In his speech to the Boao Forum for Asia on Tuesday (Apr. 10), president Xi Jinping reaffirmed his commitment to gradually opening of China's economy to the world. He noted China and other countries have benefited from decades of China's ongoing opening process and continuation of the process will remain important in the future. While Xi did not mention the deterioration in US-China trade relations, he implied that China is responding to concerns raised by the Trump administration.
Xi, for example, promised that this year China would implement measures to open up its financial services markets as promised last November. The moves include elimination of foreign ownership restrictions on banks and financial services firms. Deregulation of foreign insurance companies will also be accelerated. In industrial fields, China plans to ease rules "as fast as possible" for foreign-owned car manufacturers, the aerospace industry and shipbuilders. These are fields in which foreign firms are currently required to form joint ventures with Chinese firms to gain access to the Chinese market. China also plans to lower import tariffs on certain goods – most notably cars, which currently are subject to a 25 % import tariff.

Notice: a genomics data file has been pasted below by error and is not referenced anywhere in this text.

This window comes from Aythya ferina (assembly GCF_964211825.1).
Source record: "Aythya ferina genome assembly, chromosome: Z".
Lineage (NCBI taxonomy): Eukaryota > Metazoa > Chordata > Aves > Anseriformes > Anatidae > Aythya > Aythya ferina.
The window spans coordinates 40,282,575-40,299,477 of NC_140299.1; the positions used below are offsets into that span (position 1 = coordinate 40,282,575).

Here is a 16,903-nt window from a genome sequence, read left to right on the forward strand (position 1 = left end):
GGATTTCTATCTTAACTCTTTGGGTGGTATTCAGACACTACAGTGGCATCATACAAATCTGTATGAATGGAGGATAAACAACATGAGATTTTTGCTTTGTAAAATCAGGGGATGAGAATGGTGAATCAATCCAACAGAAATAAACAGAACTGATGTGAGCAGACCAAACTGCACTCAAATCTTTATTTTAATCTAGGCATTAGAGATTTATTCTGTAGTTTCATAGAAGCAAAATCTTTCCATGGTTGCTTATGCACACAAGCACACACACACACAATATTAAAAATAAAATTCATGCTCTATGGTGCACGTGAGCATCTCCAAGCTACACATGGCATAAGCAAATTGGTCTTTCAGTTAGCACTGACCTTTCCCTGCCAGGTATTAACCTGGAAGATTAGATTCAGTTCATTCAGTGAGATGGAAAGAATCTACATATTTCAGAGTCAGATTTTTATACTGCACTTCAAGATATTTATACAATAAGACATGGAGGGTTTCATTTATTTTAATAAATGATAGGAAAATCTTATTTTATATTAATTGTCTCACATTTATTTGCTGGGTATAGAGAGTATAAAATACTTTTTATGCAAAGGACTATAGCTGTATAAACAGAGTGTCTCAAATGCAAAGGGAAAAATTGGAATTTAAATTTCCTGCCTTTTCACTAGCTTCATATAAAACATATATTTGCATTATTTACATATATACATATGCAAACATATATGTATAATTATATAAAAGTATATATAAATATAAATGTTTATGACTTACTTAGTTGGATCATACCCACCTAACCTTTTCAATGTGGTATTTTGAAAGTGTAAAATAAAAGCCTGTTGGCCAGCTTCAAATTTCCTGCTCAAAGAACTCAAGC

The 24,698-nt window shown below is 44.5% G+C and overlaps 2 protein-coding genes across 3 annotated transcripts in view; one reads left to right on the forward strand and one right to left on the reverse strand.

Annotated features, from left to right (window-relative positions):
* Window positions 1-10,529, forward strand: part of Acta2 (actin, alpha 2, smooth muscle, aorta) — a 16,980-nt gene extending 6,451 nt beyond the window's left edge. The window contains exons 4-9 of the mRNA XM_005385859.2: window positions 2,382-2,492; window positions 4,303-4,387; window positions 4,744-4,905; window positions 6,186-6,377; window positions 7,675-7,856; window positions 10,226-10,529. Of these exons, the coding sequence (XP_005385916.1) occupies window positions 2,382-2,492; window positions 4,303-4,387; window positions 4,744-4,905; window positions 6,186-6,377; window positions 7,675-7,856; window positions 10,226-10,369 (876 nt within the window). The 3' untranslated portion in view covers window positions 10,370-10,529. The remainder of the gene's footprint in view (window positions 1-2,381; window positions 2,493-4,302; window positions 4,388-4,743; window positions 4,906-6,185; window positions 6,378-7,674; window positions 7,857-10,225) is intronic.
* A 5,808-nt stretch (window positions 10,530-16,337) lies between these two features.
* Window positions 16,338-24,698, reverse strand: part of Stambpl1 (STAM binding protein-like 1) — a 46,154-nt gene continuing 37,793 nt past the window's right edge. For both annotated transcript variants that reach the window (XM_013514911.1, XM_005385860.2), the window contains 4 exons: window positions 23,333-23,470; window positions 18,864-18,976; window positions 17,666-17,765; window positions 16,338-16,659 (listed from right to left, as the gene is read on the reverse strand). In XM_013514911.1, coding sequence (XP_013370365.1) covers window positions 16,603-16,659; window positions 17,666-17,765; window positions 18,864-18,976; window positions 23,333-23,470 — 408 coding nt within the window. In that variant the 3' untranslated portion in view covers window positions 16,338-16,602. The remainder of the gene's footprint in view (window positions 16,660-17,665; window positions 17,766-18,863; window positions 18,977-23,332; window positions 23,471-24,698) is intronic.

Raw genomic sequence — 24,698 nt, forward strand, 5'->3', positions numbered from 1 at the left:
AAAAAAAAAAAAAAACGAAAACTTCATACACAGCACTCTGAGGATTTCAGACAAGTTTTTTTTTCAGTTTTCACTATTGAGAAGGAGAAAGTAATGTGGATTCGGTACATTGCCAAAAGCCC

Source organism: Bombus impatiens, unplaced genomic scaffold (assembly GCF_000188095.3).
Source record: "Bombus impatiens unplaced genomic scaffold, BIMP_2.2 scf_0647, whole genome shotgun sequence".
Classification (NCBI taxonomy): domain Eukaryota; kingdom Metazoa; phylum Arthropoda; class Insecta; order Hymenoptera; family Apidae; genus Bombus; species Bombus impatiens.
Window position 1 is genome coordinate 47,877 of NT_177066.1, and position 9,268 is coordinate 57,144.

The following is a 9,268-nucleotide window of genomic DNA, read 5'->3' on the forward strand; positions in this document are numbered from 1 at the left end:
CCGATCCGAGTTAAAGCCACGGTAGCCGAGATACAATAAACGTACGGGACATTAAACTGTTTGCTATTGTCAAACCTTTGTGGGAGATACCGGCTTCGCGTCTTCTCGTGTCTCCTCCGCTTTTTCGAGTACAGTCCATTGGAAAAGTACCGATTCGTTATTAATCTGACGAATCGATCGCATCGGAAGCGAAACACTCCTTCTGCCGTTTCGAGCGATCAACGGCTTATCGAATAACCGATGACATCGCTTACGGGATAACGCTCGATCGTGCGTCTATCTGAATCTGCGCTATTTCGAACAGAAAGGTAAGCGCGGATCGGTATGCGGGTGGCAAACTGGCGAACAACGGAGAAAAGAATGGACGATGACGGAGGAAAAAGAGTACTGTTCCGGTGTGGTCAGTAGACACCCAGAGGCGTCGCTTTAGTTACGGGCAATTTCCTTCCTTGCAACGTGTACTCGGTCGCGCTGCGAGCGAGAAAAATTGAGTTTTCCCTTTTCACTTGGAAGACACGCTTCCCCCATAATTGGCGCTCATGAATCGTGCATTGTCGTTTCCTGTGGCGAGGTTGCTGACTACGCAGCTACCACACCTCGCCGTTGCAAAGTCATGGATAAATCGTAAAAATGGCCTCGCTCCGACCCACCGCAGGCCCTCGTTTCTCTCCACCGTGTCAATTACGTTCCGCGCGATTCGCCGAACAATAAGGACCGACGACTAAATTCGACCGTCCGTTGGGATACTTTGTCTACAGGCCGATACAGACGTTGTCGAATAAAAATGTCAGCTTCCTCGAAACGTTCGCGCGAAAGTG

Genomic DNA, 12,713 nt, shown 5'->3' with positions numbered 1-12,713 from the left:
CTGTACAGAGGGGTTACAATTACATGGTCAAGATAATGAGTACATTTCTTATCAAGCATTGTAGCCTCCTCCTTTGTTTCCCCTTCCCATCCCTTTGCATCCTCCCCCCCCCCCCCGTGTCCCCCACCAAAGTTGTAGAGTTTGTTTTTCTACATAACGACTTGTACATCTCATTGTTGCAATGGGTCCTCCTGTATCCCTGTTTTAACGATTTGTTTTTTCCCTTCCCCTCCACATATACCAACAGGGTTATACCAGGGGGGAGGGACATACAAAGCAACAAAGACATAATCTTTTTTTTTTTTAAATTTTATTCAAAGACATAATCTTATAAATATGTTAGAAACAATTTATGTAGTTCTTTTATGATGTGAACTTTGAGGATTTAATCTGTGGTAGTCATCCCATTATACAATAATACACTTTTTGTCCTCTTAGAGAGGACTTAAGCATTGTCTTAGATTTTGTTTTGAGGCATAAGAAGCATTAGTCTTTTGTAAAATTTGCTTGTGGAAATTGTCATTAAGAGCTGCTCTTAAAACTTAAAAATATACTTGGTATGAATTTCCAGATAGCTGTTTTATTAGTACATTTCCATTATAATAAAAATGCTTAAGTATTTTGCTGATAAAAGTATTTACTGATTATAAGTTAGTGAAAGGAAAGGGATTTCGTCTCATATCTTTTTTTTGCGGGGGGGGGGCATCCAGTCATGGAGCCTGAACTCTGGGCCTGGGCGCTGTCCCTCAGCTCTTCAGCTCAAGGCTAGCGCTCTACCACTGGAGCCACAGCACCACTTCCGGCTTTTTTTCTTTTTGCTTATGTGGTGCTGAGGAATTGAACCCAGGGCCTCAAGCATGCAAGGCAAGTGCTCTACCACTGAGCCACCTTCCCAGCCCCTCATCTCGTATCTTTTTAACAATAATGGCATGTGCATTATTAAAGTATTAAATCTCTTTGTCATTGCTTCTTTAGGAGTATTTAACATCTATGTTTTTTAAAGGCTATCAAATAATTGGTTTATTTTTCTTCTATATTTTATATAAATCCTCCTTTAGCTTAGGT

Investing in China should become easier once the government revises its "negative list," which specifies those branches in which foreign investment is restricted and requires special government permission. Other investments will be treated like domestic investments and not require government clearance beforehand.
Violation of intellectual property rights has topped the US litany of complaints in the current trade dispute. China is addressing these concerns by reopening the state intellectual property office and increase punishments for violators. China will also seek to accelerate its compliance with the WTO Government Procurement Agreement, which it committed to as part of its WTO accession in 2001.
Several of the reforms presented by president Xi have been earlier proposed but never made it to the implementation stage. The US said it was encouraged by Xi's message, but would still like to see words backed with action. The EU Chamber of Commerce in China has wishes similar to the US and seeks more detailed information with which to evaluate the policy shift. News reports are conflicting as to whether China and the US are already in talks on resolving the impasse.